Editor’s Note: “The New Southern Living Garden Book,” released in January, is the revised edition of what affectionately has become known as “the bible of Southern gardening.” Daily Journal food/home/garden editor Ginna Parsons recently interviewed Southern Living garden editor Steve Bender (aka The Grumpy Gardener) about the new book. Q. How is “The New Southern […]

This large black fuzzy caterpillar, above, is the larva of the Giant Leopard moth, below. (Margaret Gratz)

On a recent balmy day in early February, the Earth Lady encountered a large black, spiny caterpillar doing a walkabout. What and why, pray tell, was this particular caterpillar out for a stroll when most sensible caterpillars were nestled all warm and snug in their cozy cocoons for the winter’s duration? Ah, but after a […]

With the cold winter weather upon us, are you thinking about planting annual color for the summer? It’s never too early to plan ahead, and thinking about the beautiful landscape you’ll have in the summer is one way to enjoy the dreary winter months. One of the reliable summer-color plants I like the most is […]

Bacteria, fungi, and countless other microscopic creatures have overwintered in your garden soil! Most are beneficial, even vital in keeping your plants healthy, but there are also some that cause diseases. You cannot eliminate them, but you can reduce the damage they cause. How they cause damage: • Bacteria enter plants through openings in roots […]

Lauren Wood | Daily Journal
A soil test encourages plant growth by providing the best lime and fertilizer recommendations and diagnosing whether there is too little or too much of a nutrient in an area where you wish to plant.

By Ginna Parsons Daily Journal TUPELO – A day or two of warm, sunny weather here and there may have you thinking it’s time to start getting seeds and plants in the ground, but if you’re smart, you’ll be patient and wait a couple of months. “It’s really too early to plant anything, but it […]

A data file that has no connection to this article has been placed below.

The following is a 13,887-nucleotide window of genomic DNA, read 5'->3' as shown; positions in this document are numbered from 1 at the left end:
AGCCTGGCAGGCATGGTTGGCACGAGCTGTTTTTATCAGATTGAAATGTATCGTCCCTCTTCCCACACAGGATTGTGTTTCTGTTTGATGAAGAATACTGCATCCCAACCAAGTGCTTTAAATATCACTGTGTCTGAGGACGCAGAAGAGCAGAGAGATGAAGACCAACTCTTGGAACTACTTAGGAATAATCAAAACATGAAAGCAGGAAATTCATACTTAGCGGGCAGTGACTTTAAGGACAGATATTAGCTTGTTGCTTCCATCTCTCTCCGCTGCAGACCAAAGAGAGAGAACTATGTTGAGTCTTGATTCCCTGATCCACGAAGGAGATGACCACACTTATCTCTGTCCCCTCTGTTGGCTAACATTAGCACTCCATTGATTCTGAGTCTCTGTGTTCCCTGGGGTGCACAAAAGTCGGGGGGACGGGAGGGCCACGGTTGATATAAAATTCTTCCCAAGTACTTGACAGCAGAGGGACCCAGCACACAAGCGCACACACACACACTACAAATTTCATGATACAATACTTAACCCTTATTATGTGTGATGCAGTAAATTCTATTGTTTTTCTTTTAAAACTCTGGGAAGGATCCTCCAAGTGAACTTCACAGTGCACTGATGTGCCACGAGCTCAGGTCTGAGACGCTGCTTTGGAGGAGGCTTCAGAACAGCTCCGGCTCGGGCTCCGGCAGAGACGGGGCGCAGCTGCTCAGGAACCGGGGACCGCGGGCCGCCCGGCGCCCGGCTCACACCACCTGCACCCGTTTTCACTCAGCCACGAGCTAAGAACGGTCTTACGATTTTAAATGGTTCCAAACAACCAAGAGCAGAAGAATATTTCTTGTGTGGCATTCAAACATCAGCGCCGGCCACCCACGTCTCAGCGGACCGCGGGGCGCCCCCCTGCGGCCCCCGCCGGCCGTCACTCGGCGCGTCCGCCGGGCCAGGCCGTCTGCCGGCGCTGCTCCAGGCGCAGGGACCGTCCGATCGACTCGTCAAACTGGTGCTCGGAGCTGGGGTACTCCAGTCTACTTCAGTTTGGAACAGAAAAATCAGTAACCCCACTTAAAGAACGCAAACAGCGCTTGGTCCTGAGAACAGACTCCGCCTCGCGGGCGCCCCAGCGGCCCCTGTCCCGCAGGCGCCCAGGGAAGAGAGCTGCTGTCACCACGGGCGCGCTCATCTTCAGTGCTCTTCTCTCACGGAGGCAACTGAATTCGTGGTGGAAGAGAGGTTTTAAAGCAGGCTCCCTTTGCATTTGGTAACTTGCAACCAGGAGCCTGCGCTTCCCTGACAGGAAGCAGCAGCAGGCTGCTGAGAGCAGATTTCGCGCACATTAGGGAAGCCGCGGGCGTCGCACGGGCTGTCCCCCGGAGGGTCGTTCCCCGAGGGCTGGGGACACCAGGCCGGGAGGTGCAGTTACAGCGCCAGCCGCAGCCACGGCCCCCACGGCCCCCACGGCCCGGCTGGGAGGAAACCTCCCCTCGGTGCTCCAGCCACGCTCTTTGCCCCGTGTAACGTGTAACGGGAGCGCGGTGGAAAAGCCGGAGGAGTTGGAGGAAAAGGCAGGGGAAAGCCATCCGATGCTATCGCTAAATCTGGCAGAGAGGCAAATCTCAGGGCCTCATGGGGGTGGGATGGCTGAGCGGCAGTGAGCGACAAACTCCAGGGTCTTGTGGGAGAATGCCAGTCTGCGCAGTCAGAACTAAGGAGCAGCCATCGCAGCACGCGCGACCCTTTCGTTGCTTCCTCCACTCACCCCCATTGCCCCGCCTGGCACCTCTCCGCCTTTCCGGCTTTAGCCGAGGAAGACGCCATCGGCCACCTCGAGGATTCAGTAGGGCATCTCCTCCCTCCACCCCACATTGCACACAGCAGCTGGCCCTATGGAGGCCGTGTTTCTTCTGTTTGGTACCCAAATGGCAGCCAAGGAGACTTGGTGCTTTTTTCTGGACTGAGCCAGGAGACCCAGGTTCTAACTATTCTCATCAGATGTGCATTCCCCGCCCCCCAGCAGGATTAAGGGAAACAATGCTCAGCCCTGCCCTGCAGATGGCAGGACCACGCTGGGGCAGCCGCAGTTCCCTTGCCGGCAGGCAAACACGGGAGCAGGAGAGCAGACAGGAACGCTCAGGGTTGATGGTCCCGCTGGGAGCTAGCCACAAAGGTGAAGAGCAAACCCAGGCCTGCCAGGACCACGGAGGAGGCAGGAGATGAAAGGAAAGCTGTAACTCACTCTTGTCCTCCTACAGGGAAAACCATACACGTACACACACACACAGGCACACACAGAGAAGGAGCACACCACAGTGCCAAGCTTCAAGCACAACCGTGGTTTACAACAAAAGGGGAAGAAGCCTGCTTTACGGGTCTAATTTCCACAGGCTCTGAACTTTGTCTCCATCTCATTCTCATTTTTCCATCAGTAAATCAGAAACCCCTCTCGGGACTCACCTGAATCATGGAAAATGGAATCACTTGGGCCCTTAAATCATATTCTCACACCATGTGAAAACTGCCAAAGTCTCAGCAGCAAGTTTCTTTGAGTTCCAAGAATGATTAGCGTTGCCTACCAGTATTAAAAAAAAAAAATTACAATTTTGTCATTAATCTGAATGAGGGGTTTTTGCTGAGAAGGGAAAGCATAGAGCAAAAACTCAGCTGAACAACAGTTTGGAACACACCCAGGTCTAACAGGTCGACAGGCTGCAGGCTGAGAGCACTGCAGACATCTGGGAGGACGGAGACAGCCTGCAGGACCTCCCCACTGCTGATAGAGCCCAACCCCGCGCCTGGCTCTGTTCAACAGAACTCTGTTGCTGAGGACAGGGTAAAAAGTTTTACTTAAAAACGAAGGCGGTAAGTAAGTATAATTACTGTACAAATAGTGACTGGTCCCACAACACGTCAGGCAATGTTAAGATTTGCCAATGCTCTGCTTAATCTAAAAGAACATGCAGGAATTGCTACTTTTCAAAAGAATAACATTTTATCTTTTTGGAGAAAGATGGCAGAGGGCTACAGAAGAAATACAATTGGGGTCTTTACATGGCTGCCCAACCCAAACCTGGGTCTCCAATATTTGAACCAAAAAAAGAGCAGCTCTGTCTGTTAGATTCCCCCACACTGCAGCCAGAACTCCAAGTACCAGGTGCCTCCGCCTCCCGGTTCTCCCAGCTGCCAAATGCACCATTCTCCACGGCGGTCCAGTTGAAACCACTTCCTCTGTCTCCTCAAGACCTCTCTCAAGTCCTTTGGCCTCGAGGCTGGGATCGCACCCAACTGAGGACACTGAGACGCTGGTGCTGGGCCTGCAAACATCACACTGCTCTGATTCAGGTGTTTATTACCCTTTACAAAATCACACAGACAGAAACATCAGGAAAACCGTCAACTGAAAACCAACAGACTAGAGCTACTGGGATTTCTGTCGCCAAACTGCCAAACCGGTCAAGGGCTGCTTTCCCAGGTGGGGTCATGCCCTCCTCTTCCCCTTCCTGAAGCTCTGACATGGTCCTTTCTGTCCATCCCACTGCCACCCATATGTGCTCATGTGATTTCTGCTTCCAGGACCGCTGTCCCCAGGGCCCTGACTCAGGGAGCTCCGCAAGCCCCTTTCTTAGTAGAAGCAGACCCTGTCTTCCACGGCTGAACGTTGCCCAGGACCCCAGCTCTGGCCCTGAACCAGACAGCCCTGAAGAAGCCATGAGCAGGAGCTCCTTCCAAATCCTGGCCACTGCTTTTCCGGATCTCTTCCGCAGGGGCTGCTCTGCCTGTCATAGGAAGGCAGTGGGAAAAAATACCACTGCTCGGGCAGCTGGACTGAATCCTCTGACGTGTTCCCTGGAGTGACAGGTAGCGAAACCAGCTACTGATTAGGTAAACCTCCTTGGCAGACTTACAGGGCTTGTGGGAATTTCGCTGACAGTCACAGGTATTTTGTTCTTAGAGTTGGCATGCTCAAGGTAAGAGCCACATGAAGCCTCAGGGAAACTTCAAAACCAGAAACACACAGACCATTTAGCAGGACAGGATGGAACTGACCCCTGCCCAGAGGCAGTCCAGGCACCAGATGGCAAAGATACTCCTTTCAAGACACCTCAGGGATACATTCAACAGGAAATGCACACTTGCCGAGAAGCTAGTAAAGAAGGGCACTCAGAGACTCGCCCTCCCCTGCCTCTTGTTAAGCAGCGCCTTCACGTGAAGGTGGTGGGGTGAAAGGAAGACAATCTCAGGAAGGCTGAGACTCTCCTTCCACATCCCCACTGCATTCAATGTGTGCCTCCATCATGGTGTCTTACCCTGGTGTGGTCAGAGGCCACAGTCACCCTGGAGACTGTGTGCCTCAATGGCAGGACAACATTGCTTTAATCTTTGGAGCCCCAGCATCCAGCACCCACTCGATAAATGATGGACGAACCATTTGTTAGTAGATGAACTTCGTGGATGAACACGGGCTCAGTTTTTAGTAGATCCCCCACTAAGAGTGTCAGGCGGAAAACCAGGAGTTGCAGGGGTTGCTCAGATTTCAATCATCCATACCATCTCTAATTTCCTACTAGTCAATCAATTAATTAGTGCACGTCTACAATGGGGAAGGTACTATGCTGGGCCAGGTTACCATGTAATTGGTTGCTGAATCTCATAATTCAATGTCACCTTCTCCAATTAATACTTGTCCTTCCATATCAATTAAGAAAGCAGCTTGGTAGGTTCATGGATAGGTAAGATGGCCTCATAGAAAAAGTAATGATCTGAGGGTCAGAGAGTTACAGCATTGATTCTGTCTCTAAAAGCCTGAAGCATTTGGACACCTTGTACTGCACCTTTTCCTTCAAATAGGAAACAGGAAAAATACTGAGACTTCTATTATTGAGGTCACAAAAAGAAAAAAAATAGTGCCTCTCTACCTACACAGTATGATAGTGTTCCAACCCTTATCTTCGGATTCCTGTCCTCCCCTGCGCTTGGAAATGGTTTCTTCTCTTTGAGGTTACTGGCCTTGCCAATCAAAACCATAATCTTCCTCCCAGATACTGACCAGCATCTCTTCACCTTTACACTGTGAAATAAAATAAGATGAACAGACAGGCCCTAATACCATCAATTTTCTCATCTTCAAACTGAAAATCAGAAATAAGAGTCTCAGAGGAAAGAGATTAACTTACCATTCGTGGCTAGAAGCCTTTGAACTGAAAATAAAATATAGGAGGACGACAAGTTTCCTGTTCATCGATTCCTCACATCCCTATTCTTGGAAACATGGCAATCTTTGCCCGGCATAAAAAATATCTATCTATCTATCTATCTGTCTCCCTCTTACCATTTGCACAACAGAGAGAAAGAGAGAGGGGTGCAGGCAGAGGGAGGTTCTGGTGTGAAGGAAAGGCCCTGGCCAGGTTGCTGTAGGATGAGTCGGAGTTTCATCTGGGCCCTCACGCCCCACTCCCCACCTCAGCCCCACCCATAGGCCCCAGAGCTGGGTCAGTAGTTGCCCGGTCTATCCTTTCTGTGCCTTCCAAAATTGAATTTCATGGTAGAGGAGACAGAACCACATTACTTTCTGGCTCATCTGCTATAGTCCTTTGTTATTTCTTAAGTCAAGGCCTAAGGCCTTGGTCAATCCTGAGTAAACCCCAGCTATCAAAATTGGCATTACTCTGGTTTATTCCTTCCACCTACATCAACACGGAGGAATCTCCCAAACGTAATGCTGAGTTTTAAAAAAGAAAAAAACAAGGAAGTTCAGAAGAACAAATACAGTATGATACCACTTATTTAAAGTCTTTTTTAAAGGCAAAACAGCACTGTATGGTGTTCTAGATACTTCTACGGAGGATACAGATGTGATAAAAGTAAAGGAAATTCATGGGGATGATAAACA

We use color to express our personality. Most everyone has a favorite color. What’s yours? What does it mean? And what’s the best way to live with it as paint on your walls? Neutrals – beige, biscuit, buff, café au lait, camel, cream, ecru, fawn, khaki, mushroom, oatmeal, off-white, sand, tan, taupe – all have […]

Layering may sound like it involves cake baking, but experienced gardeners know layering is an excellent way to produce no-cost plants. Simple layering is a technique that works well for climbing roses, forsythia, quince, butterfly bush, clematis, pyracantha, azalea, hydrangea and a host of other plants. When I was a young gardener, an older relative […]

Cold winter weather causes changes in the foliage of many evergreen plants, including making them express new colors. For instance, Japanese cleyera produces rich, velvety burgundy foliage along with bright red petioles. I really like the way the boxwoods in my landscape develop a warm, orangey-bronze, but if I had to pick my favorite evergreen […]

Adam Robison | Buy at photos.djournal.com
The Magnolias was built in 1850.

By Ginna Parsons Daily Journal ABERDEEN – Stepping through the doors of The Magnolias is like looking back in time. The Greek Revival-style home was built in 1850 by slaves, many of them craftsmen, for Dr. William Sykes and his wife, Rebecca, and their nine children. “The Sykeses had plantations out in the prairie land […]